The East Coast Timing Association (ECTA) might be a mystery to some motorsports fans. For nearly 20 years, its vehicle and motorcycle racing venues have been held at two defunct airports east of the Mississippi.
But those in the know will tell you that the Speed Trials group is one of a number of automotive land racing venues in the country that is really “taking off.” The organization was formed in 1995 by two ex-Bonneville racers who started racing on a deserted WWII Army base near Maxton, NC.
However, in 2011, the promoters were notified they could no longer hold racing events at the site. So, after 16 years of using the North Carolina air base for grassroots speed trials, the association took flight to hold venues at another airpark.
Enter the town of Wilmington, OH, which had been financially devastated by the departure of freight hauler DHL U.S. Express. The shipping company’s departure left behind not only a gap in the city’s budget, but a vast aircraft facility with miles of smooth, wide runways.
Deals were made and starting in 2012, ECTA racing was initiated at that location.
ECTA 2014 Schedule
Rules of the Road
A little explaining is probably required on the “hows and whys” of this growing motorsports activity. The goal is to determine the top speed of a vehicle from a standing start, getting up to speed and passing through a 300-foot speed trap at the end of the first mile and then getting it stopped before running out of concrete.
It could be loosely compared with drag racing, but the difference is that the max speed takes place in the middle of the track instead of at the end. The effects on the engine are harder with land speed racing, since the engine is under load for a much longer period than the several seconds of a drag run.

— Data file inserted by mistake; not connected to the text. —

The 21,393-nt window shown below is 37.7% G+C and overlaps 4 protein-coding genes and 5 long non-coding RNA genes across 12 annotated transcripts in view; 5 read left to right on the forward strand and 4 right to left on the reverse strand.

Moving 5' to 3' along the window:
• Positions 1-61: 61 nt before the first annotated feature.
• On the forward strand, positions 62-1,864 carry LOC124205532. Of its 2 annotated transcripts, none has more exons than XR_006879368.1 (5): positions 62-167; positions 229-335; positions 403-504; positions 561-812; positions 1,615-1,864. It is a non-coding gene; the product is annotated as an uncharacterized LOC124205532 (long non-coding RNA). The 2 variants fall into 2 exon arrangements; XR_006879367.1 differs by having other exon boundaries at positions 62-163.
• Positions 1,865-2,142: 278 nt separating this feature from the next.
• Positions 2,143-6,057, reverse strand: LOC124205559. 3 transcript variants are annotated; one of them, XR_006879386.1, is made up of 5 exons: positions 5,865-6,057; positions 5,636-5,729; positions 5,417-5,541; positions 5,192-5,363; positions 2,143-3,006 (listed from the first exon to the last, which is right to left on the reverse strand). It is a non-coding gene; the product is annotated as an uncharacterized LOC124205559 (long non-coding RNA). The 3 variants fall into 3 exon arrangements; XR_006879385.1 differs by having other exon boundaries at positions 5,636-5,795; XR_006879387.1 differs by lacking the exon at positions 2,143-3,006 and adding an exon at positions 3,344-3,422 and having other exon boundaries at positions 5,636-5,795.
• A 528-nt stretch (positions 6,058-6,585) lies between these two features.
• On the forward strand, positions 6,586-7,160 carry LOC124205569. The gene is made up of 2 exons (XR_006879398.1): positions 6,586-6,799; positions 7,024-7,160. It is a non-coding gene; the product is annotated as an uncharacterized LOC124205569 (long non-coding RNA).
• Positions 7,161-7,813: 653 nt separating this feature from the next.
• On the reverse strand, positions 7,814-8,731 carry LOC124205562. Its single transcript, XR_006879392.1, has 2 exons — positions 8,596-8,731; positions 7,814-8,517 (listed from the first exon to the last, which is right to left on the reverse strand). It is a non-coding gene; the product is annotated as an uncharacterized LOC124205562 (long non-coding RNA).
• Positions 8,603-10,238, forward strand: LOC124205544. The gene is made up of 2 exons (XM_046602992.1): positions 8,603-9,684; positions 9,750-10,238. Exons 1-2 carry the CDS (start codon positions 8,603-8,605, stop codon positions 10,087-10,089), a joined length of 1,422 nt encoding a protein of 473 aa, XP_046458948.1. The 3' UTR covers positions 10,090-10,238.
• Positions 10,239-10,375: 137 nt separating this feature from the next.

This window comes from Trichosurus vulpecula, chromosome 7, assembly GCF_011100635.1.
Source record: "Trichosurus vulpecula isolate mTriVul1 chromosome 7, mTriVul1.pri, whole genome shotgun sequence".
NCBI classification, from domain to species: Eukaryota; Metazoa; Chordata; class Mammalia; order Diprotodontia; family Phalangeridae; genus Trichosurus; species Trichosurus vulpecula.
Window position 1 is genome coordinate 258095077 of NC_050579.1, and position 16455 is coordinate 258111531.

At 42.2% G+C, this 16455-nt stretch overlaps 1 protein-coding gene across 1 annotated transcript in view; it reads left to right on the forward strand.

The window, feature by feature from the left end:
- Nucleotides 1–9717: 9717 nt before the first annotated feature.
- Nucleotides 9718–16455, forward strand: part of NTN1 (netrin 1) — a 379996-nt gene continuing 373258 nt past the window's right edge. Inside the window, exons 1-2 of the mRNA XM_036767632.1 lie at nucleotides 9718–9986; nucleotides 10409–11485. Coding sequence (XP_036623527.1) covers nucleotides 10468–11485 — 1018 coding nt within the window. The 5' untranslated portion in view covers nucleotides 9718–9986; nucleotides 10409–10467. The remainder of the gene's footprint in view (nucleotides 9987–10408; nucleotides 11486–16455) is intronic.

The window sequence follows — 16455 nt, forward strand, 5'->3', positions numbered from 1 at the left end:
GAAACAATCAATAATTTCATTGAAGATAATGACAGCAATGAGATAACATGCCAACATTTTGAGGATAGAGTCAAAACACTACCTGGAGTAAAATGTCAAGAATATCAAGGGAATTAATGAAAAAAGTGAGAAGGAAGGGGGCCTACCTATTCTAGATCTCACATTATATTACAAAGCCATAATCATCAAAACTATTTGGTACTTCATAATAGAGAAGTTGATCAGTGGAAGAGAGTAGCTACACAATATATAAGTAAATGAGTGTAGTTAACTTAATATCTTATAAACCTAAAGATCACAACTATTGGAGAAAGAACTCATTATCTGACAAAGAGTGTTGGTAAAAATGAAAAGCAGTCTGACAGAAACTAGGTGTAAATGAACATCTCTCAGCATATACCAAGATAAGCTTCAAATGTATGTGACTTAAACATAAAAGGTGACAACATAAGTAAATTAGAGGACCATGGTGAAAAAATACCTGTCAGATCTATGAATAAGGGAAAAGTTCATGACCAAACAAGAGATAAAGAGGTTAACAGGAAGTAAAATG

Speed Run Engines
One might visualize the super-sleek streamliners would be the vehicle of choice, but that’s just not the case here. The sport is designed to be affordable with numerous classes with engines as small as 44 cid engines up to blown big block machines. With that in mind, it’s easy to understand that speeds vary from well less than 100 mph and up to 250 mph.
Land speed powerplants are many times one-of-one, varying greatly with single and multi-carbs, fuel injection, turbo-charging, supercharging, nitrous, and just about anything else.
Some of the engines are professionally built, while others are created in the home garage. Engine brands were also quite varied with both American and foreign brands represented.
The following are a few of the powerplants that have taken on the Ohio Mile, as well as some details on their build.
1988 Firebird/355ci Carbureted Chevy
This C Production machine uses a 355ci engine with a steel Bowtie Performance Block, Holley 750 cfm double pumper carb, a .660 lift Crane Cam, Dart Steel Heads, and considerable valve and head work.
It makes 560 hp at 8500 rpm burning 110 octane pump gas. This is its fifth year of racing. The $15,000 engine uses a mechanical fuel pump for safety reasons.
Wrench turner/driver Fred Mulliver explained, “If the engine stops, there is no fuel flowing.” Mulliver explained the importance in this engine design. “We have a flat torque curve between 4000-6500 rpm. It’s needed because there is a lot of air to push. We get most of our speed in the first half mile of about 160 mph in a 190 mph run.”
Oil temperature reaches 230 degrees F at the end of the run. Mulliver indicated that the car is owned and co-driven by Jeff Jacobs.
XF Class Drop-Tank Lakester/239ci Blown Flathead Ford
If that looks like a tip tank, that’s exactly what it is. It’s actually off of a WWII Navy Bearcat, said owner Ron Sangiovanni. “It was buried and was part of an old bomb shelter. I considered it as the ‘holy grail.’”
Cradled within is a vintage Ford 239 Flathead V8 (which Sangiovanni builds) with a quite unexpected 6.71 blower on top, this engine makes an amazing 450 horsepower using 117 octane fuel.